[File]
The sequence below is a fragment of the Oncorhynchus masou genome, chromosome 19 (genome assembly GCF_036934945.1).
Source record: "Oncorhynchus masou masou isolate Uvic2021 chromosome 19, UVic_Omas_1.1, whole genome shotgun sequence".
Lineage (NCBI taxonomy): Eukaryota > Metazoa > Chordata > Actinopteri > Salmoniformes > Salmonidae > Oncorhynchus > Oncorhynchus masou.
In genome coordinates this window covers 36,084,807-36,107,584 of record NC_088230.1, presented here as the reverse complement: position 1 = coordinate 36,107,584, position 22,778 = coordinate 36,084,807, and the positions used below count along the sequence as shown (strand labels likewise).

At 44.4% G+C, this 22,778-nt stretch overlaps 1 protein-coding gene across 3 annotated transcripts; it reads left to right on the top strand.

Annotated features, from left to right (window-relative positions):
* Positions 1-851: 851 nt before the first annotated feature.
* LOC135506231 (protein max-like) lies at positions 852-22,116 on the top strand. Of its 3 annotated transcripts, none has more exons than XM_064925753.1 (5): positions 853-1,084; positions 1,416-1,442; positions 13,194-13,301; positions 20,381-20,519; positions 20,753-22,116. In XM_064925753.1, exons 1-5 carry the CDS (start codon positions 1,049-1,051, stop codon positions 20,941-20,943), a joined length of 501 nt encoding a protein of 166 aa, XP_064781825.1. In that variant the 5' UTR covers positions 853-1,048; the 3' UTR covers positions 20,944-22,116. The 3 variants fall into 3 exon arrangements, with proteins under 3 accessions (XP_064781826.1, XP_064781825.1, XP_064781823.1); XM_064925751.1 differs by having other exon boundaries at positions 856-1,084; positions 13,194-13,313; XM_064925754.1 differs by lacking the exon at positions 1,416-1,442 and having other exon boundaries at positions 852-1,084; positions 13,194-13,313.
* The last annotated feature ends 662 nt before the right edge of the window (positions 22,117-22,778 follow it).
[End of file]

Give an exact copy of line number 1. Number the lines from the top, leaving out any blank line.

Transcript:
The sequence below is a fragment of the Oncorhynchus masou genome, chromosome 19 (genome assembly GCF_036934945.1).